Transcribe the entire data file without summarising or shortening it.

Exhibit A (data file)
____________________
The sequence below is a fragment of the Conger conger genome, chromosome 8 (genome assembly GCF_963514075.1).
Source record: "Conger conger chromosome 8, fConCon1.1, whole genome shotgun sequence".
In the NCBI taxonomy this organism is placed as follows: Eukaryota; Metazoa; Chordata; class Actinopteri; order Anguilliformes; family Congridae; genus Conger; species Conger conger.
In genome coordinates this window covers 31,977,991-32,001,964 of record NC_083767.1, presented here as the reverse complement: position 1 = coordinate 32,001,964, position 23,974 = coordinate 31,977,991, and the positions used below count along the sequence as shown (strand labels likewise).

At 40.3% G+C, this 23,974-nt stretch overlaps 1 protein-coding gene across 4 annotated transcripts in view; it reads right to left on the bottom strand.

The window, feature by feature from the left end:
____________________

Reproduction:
The sequence below is a fragment of the Conger conger genome, chromosome 8 (genome assembly GCF_963514075.1).
Source record: "Conger conger chromosome 8, fConCon1.1, whole genome shotgun sequence".
In the NCBI taxonomy this organism is placed as follows: Eukaryota; Metazoa; Chordata; class Actinopteri; order Anguilliformes; family Congridae; genus Conger; species Conger conger.
In genome coordinates this window covers 31,977,991-32,001,964 of record NC_083767.1, presented here as the reverse complement: position 1 = coordinate 32,001,964, position 23,974 = coordinate 31,977,991, and the positions used below count along the sequence as shown (strand labels likewise).

At 40.3% G+C, this 23,974-nt stretch overlaps 1 protein-coding gene across 4 annotated transcripts in view; it reads right to left on the bottom strand.

The window, feature by feature from the left end: